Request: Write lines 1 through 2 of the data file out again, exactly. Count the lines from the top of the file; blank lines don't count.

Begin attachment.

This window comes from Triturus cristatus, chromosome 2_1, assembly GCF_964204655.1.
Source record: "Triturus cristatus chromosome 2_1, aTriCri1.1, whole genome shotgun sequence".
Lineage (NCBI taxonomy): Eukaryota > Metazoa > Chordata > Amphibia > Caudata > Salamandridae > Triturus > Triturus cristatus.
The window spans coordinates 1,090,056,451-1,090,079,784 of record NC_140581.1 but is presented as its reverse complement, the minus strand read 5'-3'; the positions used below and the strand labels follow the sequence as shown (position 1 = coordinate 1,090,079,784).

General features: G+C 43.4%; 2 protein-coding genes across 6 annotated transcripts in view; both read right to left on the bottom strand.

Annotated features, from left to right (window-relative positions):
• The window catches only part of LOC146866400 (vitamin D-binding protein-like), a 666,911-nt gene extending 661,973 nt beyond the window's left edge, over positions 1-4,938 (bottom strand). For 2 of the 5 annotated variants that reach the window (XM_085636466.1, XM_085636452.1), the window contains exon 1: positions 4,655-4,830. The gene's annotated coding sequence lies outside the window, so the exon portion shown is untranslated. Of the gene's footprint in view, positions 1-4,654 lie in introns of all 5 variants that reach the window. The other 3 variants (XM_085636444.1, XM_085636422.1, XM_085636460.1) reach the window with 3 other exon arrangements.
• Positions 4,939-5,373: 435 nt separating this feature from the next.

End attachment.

This window comes from Triturus cristatus, chromosome 2_1, assembly GCF_964204655.1.
Source record: "Triturus cristatus chromosome 2_1, aTriCri1.1, whole genome shotgun sequence".